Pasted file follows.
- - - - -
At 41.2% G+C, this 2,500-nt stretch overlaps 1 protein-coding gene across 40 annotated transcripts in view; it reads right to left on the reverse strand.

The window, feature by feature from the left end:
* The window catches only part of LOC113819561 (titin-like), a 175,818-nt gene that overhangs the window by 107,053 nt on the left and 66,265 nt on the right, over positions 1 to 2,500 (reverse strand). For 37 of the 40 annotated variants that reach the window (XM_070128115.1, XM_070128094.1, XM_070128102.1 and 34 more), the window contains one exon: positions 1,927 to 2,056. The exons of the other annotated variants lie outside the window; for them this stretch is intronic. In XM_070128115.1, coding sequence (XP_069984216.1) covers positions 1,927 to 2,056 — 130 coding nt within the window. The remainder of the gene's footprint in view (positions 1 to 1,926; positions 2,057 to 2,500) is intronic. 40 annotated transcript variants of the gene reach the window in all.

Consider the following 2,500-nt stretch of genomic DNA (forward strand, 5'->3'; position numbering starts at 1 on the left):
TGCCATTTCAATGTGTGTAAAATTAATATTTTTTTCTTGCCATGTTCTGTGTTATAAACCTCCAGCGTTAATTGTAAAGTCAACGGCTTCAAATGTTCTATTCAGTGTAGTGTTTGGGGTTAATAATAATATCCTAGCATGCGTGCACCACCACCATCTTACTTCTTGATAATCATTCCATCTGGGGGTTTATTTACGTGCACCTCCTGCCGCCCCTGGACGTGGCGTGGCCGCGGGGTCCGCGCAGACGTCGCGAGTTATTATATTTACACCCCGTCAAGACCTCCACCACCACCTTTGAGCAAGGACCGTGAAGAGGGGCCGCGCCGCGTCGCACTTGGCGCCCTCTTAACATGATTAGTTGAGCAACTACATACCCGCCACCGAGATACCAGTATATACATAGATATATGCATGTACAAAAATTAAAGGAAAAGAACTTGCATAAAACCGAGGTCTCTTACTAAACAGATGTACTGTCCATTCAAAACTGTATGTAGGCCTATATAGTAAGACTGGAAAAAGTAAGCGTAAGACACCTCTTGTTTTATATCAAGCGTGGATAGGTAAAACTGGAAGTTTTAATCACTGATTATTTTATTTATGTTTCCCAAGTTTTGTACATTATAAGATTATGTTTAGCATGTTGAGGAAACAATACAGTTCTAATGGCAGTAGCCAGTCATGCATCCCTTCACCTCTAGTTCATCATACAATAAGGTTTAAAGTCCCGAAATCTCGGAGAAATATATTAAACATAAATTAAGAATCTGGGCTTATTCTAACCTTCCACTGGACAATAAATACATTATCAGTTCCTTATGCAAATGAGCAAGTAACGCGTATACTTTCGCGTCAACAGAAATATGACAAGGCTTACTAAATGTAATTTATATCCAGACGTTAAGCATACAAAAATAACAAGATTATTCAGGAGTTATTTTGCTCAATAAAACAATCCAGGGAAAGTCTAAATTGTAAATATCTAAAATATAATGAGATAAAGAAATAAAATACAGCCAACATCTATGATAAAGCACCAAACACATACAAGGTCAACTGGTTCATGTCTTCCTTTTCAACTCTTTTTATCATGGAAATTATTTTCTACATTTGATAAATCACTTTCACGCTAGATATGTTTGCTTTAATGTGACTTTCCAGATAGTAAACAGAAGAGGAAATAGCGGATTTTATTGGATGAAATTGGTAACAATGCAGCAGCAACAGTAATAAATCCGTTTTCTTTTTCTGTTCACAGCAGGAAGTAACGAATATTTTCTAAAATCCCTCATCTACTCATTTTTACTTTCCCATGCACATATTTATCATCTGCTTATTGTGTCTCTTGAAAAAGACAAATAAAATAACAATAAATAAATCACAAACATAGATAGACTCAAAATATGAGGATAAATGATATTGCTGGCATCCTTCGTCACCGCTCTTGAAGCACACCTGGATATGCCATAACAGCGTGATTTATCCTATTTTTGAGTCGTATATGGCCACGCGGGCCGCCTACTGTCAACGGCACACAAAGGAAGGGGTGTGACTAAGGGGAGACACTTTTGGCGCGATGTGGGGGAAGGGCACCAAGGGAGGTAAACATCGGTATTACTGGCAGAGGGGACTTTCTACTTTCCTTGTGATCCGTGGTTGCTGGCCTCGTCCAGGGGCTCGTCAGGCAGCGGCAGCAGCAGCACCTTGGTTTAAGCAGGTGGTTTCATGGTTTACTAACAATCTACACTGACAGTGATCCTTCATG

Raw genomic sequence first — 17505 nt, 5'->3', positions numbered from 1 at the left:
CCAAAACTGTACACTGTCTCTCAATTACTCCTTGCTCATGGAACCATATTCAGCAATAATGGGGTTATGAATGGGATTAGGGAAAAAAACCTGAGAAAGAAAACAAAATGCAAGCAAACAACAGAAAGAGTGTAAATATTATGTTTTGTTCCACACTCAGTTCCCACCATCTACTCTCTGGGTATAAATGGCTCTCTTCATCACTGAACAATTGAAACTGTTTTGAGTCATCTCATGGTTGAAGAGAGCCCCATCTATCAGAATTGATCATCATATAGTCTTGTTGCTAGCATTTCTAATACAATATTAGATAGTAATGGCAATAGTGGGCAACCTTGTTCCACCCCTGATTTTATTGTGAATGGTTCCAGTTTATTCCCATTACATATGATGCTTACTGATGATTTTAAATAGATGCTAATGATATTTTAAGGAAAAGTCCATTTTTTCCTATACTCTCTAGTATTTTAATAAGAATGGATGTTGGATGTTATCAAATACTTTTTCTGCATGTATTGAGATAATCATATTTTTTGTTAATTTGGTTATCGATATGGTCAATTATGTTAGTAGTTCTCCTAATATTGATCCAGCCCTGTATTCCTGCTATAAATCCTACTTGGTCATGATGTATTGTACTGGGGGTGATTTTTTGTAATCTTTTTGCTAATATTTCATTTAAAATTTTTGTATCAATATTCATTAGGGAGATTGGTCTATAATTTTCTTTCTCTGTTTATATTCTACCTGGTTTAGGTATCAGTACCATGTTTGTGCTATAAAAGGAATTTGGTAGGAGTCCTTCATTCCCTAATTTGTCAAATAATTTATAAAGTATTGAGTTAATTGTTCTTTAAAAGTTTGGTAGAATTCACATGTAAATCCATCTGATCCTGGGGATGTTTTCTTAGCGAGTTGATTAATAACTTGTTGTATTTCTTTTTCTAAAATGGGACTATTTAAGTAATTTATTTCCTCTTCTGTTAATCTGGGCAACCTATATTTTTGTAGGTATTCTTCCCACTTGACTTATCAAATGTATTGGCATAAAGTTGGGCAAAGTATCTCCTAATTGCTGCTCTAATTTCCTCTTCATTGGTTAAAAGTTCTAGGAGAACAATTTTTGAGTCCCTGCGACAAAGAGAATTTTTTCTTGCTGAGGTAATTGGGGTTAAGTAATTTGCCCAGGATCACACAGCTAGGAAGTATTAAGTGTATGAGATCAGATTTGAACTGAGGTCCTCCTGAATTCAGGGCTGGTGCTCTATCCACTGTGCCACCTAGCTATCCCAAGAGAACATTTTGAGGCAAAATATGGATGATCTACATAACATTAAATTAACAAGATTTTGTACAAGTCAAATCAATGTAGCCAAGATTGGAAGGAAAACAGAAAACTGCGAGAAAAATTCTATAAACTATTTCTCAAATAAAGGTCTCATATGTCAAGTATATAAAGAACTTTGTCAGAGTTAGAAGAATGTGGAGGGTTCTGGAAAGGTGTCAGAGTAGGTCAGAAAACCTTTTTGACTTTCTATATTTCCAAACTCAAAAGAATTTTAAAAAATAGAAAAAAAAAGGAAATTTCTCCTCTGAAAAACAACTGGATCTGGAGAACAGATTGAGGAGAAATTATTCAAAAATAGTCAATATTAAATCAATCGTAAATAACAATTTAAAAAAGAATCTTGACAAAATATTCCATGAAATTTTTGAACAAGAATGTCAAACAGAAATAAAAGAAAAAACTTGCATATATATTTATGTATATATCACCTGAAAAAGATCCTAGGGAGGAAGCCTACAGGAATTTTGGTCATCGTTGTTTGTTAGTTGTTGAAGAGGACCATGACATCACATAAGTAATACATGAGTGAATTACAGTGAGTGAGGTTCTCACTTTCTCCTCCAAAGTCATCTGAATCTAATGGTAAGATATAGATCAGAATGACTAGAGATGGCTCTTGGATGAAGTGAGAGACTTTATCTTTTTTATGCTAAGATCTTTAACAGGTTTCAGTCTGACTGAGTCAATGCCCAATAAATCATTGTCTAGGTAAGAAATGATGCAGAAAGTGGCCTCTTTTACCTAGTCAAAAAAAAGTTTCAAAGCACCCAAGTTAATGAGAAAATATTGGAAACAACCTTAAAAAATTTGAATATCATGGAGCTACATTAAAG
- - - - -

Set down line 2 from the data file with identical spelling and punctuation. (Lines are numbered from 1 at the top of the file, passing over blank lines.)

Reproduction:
The window, feature by feature from the left end: